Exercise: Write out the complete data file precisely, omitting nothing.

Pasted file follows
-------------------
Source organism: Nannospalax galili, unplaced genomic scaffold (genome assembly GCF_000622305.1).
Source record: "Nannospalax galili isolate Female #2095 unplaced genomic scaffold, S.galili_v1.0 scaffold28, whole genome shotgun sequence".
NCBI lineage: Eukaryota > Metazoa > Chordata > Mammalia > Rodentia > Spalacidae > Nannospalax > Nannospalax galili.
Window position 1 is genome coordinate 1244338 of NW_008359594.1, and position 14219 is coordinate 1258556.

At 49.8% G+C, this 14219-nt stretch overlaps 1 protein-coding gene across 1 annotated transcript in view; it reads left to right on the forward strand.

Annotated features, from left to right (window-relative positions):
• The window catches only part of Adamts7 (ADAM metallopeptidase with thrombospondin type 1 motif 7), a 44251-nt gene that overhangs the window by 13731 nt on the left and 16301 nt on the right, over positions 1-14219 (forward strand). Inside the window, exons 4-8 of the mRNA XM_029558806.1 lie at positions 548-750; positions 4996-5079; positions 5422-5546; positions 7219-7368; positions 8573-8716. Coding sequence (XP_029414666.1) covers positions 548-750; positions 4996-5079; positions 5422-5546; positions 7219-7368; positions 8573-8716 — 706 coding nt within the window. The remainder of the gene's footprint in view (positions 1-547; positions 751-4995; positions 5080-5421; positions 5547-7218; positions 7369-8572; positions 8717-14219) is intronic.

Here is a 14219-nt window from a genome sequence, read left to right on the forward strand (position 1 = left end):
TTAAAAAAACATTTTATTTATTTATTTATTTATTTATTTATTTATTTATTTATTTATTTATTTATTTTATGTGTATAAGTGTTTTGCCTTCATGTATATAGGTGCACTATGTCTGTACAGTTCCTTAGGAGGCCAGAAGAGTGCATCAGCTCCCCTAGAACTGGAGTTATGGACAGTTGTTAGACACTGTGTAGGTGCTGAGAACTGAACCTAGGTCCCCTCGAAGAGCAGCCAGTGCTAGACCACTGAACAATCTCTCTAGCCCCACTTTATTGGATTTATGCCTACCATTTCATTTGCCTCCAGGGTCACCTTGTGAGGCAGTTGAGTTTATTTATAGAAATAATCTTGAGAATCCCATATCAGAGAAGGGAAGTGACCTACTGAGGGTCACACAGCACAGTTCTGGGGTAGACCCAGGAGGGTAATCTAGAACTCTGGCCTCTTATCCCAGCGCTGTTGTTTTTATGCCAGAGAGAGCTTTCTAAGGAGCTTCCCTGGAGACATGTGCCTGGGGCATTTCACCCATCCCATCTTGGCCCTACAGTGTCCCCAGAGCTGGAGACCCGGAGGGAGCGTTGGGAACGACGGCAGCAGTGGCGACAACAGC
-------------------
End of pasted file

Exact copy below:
Source organism: Nannospalax galili, unplaced genomic scaffold (genome assembly GCF_000622305.1).
Source record: "Nannospalax galili isolate Female #2095 unplaced genomic scaffold, S.galili_v1.0 scaffold28, whole genome shotgun sequence".
NCBI lineage: Eukaryota > Metazoa > Chordata > Mammalia > Rodentia > Spalacidae > Nannospalax > Nannospalax galili.
Window position 1 is genome coordinate 1244338 of NW_008359594.1, and position 14219 is coordinate 1258556.

At 49.8% G+C, this 14219-nt stretch overlaps 1 protein-coding gene across 1 annotated transcript in view; it reads left to right on the forward strand.

Annotated features, from left to right (window-relative positions):
• The window catches only part of Adamts7 (ADAM metallopeptidase with thrombospondin type 1 motif 7), a 44251-nt gene that overhangs the window by 13731 nt on the left and 16301 nt on the right, over positions 1-14219 (forward strand). Inside the window, exons 4-8 of the mRNA XM_029558806.1 lie at positions 548-750; positions 4996-5079; positions 5422-5546; positions 7219-7368; positions 8573-8716. Coding sequence (XP_029414666.1) covers positions 548-750; positions 4996-5079; positions 5422-5546; positions 7219-7368; positions 8573-8716 — 706 coding nt within the window. The remainder of the gene's footprint in view (positions 1-547; positions 751-4995; positions 5080-5421; positions 5547-7218; positions 7369-8572; positions 8717-14219) is intronic.

Here is a 14219-nt window from a genome sequence, read left to right on the forward strand (position 1 = left end):
TTAAAAAAACATTTTATTTATTTATTTATTTATTTATTTATTTATTTATTTATTTATTTATTTATTTTATGTGTATAAGTGTTTTGCCTTCATGTATATAGGTGCACTATGTCTGTACAGTTCCTTAGGAGGCCAGAAGAGTGCATCAGCTCCCCTAGAACTGGAGTTATGGACAGTTGTTAGACACTGTGTAGGTGCTGAGAACTGAACCTAGGTCCCCTCGAAGAGCAGCCAGTGCTAGACCACTGAACAATCTCTCTAGCCCCACTTTATTGGATTTATGCCTACCATTTCATTTGCCTCCAGGGTCACCTTGTGAGGCAGTTGAGTTTATTTATAGAAATAATCTTGAGAATCCCATATCAGAGAAGGGAAGTGACCTACTGAGGGTCACACAGCACAGTTCTGGGGTAGACCCAGGAGGGTAATCTAGAACTCTGGCCTCTTATCCCAGCGCTGTTGTTTTTATGCCAGAGAGAGCTTTCTAAGGAGCTTCCCTGGAGACATGTGCCTGGGGCATTTCACCCATCCCATCTTGGCCCTACAGTGTCCCCAGAGCTGGAGACCCGGAGGGAGCGTTGGGAACGACGGCAGCAGTGGCGACAACAGC